MANILA – After an unblemished career in the Philippines as a lawyer, the Philippines’ Human Rights Commission chair and former justice secretary, Senator Leila de Lima, was imprisoned three years ago.
She fell out of favor with President Rodrigo Duterte’s government after opening an investigation into abuses committed as a part of its war on drugs.
A staunch critic of Duterte, the senator raised her voice against his brutal campaign from the start and currently remains imprisoned on accusations of conspiring with drug traffickers, charges that she and her and supporters claim are fabricated to silence and punish her for political dissent.
Her imprisonment, without prior conviction, is the most flagrant case of political persecution in the Philippines. However, this is not an isolated incident under Duterte, who has cracked down on opposition politicians, activists, journalists critical of his policies and human rights activists.
“Let me say it again: I am INNOCENT of the trumped-up drug charges against me. I may not be a perfect person, but I have never betrayed my duty as a public servant,” read a Monday post on her official Twitter page, on the third anniversary of her imprisonment.
Banned from private visits or television, computer and telephone access, De Lima has continued fulfilling her obligations as senator, and behind bars has even approved and signed into law four legislative bills Duterte introduced.
During his tenure, eight legislators have faced criminal charges, 250 activists have been killed, 540 remain imprisoned for political reasons, and more than 87,500 have been harassed or intimidated, according to the Karapatan organization.
“The spurious use of the law has a destructive power used by repressive governments to persecute and silence adversaries – that is being used for personal and political gains,” De Lima said in a handwritten message sent to a Friday forum about the use of law as a weapon against the political dissidents, held in her honor at De La Salle University in Manila.
“While many people might think she’s probably defeated, cowed or depressed, she’s not. She continues to be strong, fighting for justice and inspired by all the support,” her brother Vicente de Lima told EFE.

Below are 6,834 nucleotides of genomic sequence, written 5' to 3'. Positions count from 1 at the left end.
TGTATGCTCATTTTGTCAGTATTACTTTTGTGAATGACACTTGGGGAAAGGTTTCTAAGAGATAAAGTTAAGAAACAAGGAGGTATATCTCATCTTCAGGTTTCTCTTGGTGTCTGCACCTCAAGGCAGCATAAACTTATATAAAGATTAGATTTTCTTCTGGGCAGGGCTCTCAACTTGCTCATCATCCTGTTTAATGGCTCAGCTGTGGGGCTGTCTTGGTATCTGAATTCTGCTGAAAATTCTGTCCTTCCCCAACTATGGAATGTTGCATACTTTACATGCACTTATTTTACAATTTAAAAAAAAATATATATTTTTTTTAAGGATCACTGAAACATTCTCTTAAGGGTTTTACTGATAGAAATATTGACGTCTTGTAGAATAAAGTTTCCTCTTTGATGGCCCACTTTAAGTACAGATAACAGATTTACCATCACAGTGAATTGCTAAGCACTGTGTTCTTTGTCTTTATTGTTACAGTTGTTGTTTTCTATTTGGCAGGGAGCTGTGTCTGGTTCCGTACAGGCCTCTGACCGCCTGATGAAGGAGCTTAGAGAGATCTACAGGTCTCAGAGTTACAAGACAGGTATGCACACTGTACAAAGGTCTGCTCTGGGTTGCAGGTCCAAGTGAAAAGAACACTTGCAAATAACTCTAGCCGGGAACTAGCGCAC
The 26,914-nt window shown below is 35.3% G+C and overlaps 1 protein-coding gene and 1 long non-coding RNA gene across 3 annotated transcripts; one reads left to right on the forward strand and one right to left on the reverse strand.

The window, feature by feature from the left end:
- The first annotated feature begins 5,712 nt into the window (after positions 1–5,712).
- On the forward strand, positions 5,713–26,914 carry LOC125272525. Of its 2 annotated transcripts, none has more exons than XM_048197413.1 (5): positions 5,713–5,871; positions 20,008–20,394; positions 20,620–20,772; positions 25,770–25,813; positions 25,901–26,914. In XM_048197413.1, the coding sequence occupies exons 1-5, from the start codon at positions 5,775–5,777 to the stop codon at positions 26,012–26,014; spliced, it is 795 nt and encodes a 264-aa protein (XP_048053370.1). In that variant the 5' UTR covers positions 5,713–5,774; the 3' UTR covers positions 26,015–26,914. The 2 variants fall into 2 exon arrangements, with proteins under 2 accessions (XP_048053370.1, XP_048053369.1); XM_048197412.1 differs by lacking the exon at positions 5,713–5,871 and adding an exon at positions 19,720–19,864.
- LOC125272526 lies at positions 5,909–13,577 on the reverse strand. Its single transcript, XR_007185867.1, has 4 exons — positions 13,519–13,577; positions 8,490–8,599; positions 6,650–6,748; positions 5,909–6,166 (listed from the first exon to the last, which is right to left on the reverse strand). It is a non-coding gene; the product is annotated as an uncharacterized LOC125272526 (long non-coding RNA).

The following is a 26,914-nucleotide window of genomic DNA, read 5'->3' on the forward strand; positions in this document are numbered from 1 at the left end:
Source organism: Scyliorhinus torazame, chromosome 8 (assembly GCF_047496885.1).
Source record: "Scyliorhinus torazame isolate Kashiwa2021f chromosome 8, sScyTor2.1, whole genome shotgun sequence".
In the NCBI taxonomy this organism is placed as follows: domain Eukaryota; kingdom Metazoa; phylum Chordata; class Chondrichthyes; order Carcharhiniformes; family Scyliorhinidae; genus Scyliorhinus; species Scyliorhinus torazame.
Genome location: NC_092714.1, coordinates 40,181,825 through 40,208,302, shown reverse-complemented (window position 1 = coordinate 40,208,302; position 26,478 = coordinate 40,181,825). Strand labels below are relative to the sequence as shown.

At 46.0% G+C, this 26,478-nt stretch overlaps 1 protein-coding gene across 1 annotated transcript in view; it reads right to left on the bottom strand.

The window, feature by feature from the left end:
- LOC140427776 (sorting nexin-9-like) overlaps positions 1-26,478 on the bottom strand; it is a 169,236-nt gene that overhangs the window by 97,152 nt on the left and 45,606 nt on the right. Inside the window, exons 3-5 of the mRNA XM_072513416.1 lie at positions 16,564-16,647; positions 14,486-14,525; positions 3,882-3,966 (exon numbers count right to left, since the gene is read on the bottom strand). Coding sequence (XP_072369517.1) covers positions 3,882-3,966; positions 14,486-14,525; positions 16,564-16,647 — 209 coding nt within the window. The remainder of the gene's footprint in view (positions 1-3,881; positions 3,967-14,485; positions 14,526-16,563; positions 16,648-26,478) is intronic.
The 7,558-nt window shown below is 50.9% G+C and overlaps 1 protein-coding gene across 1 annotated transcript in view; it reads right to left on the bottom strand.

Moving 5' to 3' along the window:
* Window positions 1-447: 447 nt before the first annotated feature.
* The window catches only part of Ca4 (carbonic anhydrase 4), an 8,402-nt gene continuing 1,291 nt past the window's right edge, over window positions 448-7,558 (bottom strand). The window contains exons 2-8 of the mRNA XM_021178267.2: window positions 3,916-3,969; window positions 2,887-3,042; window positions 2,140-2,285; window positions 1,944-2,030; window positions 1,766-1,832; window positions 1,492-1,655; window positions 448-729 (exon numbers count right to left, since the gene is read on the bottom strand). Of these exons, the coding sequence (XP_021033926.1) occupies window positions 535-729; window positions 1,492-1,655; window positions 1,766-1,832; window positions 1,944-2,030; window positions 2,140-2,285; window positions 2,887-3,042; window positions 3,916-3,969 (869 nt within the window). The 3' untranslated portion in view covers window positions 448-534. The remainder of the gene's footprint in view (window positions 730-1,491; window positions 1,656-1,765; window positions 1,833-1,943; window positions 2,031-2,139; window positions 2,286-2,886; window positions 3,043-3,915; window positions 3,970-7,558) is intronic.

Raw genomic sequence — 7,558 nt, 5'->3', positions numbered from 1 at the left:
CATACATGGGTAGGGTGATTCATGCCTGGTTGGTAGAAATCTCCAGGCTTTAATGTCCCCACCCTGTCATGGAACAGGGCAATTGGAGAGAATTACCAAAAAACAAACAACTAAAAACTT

The United Nations, Inter-Parliamentary Union, ASEAN parliamentarians, the US Senate, the European Parliament and other human rights organizations have denounced her arrest as unfair and arbitrary and consider her a prisoner of conscience.
“Every day that Senator de Lima remains detained is another day of injustice, not only against her but against all Filipinos whose rights have been trampled on by a violent and repressive government,” said Amnesty International, Human Rights Watch and Forum-Asia in a joint statement Monday.
Her arrest came shortly after she pushed a Senate investigation into the extrajudicial executions in Duterte’s war on drugs and offered to cooperate with the International Criminal Court, which earned her recognition abroad.
The first hearing of the trial did not happen until February 2019, in which she was accused of accepting bribes from drug traffickers – charges based solely on statements by detained traffickers. Her defense team has alleged they have been made to give false testimony in return for reduced sentences.
However, the president’s enmity with the senator dates back to 2009, when De Lima as the chair of the national Commission on Human Rights, opened an investigation into the so called death squads active in Davao against drug addicts and the opposition, when Duterte was the mayor of the city.
The De Lima case is not the only example of judicial harassment in the Philippines. Another regular target of the Duterte administration is former Senator Antonio Trillanes, another vocal detractor of the president charged with sedition.
“It’s time to wake up from this indifference. Our democracy itself is in great danger,” Trillanes – who has 20 pending criminal cases against him – said at the Friday forum.
The former senator had to seek bail again last week to evade a new arrest warrant for sedition, for his alleged involvement in videos linking the Duterte family to drugs, released on social media last year.
“All these cases are empty. I never plundered nor killed, that’s why the cases being filed against me are mere political cases, for the sake of harassing me,” he said.
About 36 detractors of Duterte face this same accusation of sedition, defamation and obstruction of justice. De Lima and Vice President Leni Robredo have also faced similar charges, although charges against them have been dropped for lack of evidence.
Trillanes, who has rejected offers of political asylum from two European countries, claimed that the use of the law as a weapon was not new in the Philippines, as it was employed by former presidents, Ferdinand Marcos and Gloria Arroyo “to put fear in the hearts of people” although Duterte has taken it “to the extreme.”
The instrumentalization of the law for partisan purposes is a reality in the Philippines, where the entire judicial mechanism – the Supreme Court, the public prosecutor’s office and the Ombudsman – are now controlled by Duterte’s allies.
In May 2018, the president managed to remove then Supreme Court Chief Justice Maria Lourdes Sereno, after she criticized his authoritarian ways and his campaign against drugs.
“We have to defend our Constitution as we have never defended it before and actively participate in national life to make our voices heard,” Sereno said on the society’s responsibility to preserve democracy in the Philippines, the oldest in Asia.